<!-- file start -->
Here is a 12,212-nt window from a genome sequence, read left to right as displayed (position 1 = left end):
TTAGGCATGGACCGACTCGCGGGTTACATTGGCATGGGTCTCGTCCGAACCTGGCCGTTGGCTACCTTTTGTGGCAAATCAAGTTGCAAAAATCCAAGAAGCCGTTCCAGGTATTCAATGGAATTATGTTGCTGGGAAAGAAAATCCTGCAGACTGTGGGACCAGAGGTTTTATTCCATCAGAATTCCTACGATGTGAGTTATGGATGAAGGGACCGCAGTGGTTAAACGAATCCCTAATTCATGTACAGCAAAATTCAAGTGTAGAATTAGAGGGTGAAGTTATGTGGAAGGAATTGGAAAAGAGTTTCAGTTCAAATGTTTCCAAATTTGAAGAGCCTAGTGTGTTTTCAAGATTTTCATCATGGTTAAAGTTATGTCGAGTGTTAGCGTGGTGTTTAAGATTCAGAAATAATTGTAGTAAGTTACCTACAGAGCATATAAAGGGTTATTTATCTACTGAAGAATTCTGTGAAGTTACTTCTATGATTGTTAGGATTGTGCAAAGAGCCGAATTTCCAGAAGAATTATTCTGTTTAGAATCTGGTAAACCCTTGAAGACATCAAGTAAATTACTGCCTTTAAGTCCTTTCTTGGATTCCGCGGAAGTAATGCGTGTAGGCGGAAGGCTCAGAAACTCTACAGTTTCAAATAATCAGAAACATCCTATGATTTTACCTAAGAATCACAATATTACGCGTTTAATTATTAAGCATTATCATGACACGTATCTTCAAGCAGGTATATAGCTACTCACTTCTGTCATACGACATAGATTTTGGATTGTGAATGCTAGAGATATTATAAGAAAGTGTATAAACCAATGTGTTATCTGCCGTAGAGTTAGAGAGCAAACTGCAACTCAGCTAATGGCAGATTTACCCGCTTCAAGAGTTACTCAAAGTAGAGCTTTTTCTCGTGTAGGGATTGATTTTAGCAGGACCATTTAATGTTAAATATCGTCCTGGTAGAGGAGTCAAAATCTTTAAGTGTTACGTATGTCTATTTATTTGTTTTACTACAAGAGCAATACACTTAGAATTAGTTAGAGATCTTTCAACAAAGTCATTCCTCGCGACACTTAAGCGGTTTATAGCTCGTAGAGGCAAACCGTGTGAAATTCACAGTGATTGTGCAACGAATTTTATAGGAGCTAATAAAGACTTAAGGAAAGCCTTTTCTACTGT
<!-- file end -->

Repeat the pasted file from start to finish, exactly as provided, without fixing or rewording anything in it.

Here is a 12,212-nt window from a genome sequence, read left to right as displayed (position 1 = left end):
TTAGGCATGGACCGACTCGCGGGTTACATTGGCATGGGTCTCGTCCGAACCTGGCCGTTGGCTACCTTTTGTGGCAAATCAAGTTGCAAAAATCCAAGAAGCCGTTCCAGGTATTCAATGGAATTATGTTGCTGGGAAAGAAAATCCTGCAGACTGTGGGACCAGAGGTTTTATTCCATCAGAATTCCTACGATGTGAGTTATGGATGAAGGGACCGCAGTGGTTAAACGAATCCCTAATTCATGTACAGCAAAATTCAAGTGTAGAATTAGAGGGTGAAGTTATGTGGAAGGAATTGGAAAAGAGTTTCAGTTCAAATGTTTCCAAATTTGAAGAGCCTAGTGTGTTTTCAAGATTTTCATCATGGTTAAAGTTATGTCGAGTGTTAGCGTGGTGTTTAAGATTCAGAAATAATTGTAGTAAGTTACCTACAGAGCATATAAAGGGTTATTTATCTACTGAAGAATTCTGTGAAGTTACTTCTATGATTGTTAGGATTGTGCAAAGAGCCGAATTTCCAGAAGAATTATTCTGTTTAGAATCTGGTAAACCCTTGAAGACATCAAGTAAATTACTGCCTTTAAGTCCTTTCTTGGATTCCGCGGAAGTAATGCGTGTAGGCGGAAGGCTCAGAAACTCTACAGTTTCAAATAATCAGAAACATCCTATGATTTTACCTAAGAATCACAATATTACGCGTTTAATTATTAAGCATTATCATGACACGTATCTTCAAGCAGGTATATAGCTACTCACTTCTGTCATACGACATAGATTTTGGATTGTGAATGCTAGAGATATTATAAGAAAGTGTATAAACCAATGTGTTATCTGCCGTAGAGTTAGAGAGCAAACTGCAACTCAGCTAATGGCAGATTTACCCGCTTCAAGAGTTACTCAAAGTAGAGCTTTTTCTCGTGTAGGGATTGATTTTAGCAGGACCATTTAATGTTAAATATCGTCCTGGTAGAGGAGTCAAAATCTTTAAGTGTTACGTATGTCTATTTATTTGTTTTACTACAAGAGCAATACACTTAGAATTAGTTAGAGATCTTTCAACAAAGTCATTCCTCGCGACACTTAAGCGGTTTATAGCTCGTAGAGGCAAACCGTGTGAAATTCACAGTGATTGTGCAACGAATTTTATAGGAGCTAATAAAGACTTAAGGAAAGCCTTTTCTACTGT